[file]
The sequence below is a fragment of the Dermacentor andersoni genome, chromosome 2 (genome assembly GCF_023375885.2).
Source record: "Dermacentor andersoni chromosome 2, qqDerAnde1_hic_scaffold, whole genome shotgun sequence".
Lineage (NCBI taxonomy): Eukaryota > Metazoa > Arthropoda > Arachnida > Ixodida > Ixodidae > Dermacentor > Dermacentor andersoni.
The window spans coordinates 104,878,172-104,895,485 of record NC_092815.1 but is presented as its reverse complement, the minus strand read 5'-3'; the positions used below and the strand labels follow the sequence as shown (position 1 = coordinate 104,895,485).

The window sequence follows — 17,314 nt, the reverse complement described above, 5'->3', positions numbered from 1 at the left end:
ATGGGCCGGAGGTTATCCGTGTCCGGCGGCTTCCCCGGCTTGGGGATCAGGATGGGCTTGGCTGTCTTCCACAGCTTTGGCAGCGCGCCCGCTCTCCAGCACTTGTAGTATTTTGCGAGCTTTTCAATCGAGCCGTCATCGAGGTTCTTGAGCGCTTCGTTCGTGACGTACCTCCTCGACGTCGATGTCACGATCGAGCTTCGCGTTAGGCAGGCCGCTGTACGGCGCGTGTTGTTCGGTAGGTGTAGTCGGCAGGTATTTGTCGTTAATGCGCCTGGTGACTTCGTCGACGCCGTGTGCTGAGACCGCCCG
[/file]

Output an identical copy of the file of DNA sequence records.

The sequence below is a fragment of the Dermacentor andersoni genome, chromosome 2 (genome assembly GCF_023375885.2).
Source record: "Dermacentor andersoni chromosome 2, qqDerAnde1_hic_scaffold, whole genome shotgun sequence".
Lineage (NCBI taxonomy): Eukaryota > Metazoa > Arthropoda > Arachnida > Ixodida > Ixodidae > Dermacentor > Dermacentor andersoni.
The window spans coordinates 104,878,172-104,895,485 of record NC_092815.1 but is presented as its reverse complement, the minus strand read 5'-3'; the positions used below and the strand labels follow the sequence as shown (position 1 = coordinate 104,895,485).

The window sequence follows — 17,314 nt, the reverse complement described above, 5'->3', positions numbered from 1 at the left end:
ATGGGCCGGAGGTTATCCGTGTCCGGCGGCTTCCCCGGCTTGGGGATCAGGATGGGCTTGGCTGTCTTCCACAGCTTTGGCAGCGCGCCCGCTCTCCAGCACTTGTAGTATTTTGCGAGCTTTTCAATCGAGCCGTCATCGAGGTTCTTGAGCGCTTCGTTCGTGACGTACCTCCTCGACGTCGATGTCACGATCGAGCTTCGCGTTAGGCAGGCCGCTGTACGGCGCGTGTTGTTCGGTAGGTGTAGTCGGCAGGTATTTGTCGTTAATGCGCCTGGTGACTTCGTCGACGCCGTGTGCTGAGACCGCCCG